Democracy with Dignity

With their decisive voice—No to cruel creditors—the people in Greece have stood for democracy with dignity. It's a victory for people; it's a victory for democracy; it's a victory for dignity. It's a victory in people's political fight against the brutal bankers that were bleeding Greece white. It's a verdict against austerity, poverty, loot of public property. It's historic.

The overwhelming "No" votes in the just concluded referendum is a show of heroic stand the people in Greece have taken. The painful fight is going for years. At times, the creditors imposed humiliating virtual rule over the Greek people. The crook creditors changed regime in Greece. But, on July 5, in Greece, the people have resoundingly delivered their verdict: Creditors will not be allowed to dictate.

It's a lesson in politics, and it has political implication across borders. Political leaders without self-respect in countries will not learn; but people and their real leaders in countries will learn: Mobilize the people, spread the message of democracy .and dignity, don't kneel down in front of powerful interests. A 'No' vote would certainly enable Prime Minister Alexis Tsiparas to negotiate a better deal with creditors.

The people's verdict has already started impacting palaces of power and conspiracies of creditors. Markets are feeling the power of the verdict. Markets will face hairy moments, as Robert Peston, economics editor BBC writes: "Tomorrow [July 6] will be a very hairy day on markets." Markets will turn bewildered, and markets will jeer. It's also a moment of uncertainty to bankers and central bankers. For the Greek banks and the economy, crucial questions are there. Economic and financial solutions are there also. These will be sorted out. The people in Greece will not walk in wilderness.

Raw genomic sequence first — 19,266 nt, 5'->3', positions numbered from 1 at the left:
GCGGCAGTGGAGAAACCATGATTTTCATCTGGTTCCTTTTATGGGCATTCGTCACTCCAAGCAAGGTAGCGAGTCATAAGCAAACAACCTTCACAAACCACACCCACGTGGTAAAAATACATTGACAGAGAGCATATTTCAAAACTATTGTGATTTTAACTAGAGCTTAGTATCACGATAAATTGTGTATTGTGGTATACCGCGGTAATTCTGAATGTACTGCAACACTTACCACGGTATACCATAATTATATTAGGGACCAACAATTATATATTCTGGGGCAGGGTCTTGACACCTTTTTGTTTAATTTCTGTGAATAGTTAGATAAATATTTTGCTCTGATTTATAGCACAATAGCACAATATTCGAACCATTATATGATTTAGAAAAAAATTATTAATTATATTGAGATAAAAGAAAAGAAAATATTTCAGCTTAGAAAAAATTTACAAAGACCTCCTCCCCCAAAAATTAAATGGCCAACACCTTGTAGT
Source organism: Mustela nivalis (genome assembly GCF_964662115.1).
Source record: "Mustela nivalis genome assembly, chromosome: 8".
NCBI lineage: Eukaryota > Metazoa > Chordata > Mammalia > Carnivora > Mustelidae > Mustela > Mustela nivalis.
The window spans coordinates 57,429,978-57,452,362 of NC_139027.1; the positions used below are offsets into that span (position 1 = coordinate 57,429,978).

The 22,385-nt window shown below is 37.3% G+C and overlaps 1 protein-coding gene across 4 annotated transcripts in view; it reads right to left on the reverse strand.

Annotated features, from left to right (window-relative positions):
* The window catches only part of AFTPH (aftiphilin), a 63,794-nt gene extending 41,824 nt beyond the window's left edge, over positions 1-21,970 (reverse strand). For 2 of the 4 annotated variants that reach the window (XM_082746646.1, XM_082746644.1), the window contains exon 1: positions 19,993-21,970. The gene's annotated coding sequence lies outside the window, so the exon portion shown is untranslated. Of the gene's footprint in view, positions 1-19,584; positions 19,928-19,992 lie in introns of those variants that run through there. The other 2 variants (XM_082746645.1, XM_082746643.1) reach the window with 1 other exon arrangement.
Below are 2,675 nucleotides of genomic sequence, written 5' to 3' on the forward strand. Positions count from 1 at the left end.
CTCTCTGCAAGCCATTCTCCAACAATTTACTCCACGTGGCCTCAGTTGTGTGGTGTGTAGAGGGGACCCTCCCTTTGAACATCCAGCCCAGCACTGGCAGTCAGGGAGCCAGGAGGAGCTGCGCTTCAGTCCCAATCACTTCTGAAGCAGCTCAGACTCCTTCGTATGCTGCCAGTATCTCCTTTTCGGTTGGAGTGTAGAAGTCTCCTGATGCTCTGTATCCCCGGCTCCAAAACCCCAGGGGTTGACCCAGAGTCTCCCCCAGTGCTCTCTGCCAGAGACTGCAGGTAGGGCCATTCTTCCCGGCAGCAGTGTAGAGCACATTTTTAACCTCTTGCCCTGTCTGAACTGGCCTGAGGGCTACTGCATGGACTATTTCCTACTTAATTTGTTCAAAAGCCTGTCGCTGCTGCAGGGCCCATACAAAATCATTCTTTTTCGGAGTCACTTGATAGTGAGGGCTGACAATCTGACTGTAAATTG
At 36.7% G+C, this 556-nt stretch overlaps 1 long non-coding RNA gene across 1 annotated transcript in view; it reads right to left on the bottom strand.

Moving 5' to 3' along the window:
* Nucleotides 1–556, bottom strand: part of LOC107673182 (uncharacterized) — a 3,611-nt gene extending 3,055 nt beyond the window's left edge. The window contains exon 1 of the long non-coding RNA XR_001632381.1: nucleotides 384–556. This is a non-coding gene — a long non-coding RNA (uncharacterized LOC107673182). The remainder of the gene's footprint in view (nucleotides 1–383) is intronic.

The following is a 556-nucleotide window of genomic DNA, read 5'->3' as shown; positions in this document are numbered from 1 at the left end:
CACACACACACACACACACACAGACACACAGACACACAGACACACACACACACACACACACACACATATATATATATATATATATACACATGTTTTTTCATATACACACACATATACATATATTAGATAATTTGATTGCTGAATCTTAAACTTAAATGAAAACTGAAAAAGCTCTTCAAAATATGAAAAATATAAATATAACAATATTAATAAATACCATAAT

The incident—the fight against creditors—is historic. The creditors have not experienced this type of political fight in Europe since they imposed their regime—austerity—in countries.

So, the "No" verdict made a group of Eurozone leaders furious. So, the creditors, their media and their academia were spreading confusion, and threatening the people in Greece since the announcement of the referendum. They were spreading fear among the people. The creditors were intimidating the Greek people. A group of euro leaders tried to halt release of the IMF report that says the Greek debt is unsustainable. The creditors questioned legality of the referendum. They even questioned the framing of question on the ballot paper. Yanis Varoufakis, finance minister of Greece called the eurozone's strategy "terrorism". European officials had openly urged Greeks to vote "Yes". "If after the referendum, the majority is a 'No', they will have to introduce another currency because the euro will no longer be available for a means of payment". That was European parliament President Martin Schulz. It's an open interference in the sovereign domain of people of a country, and an open threat to the people while they were going to execute their democratic right. Before the referendum, there was "a truly vile campaign of bullying and intimidation, an attempt to scare the Greek public, not just into accepting creditor demands, but into getting rid of their government. It was a shameful moment in modern European history, and would have set a truly ugly precedent if it had succeeded."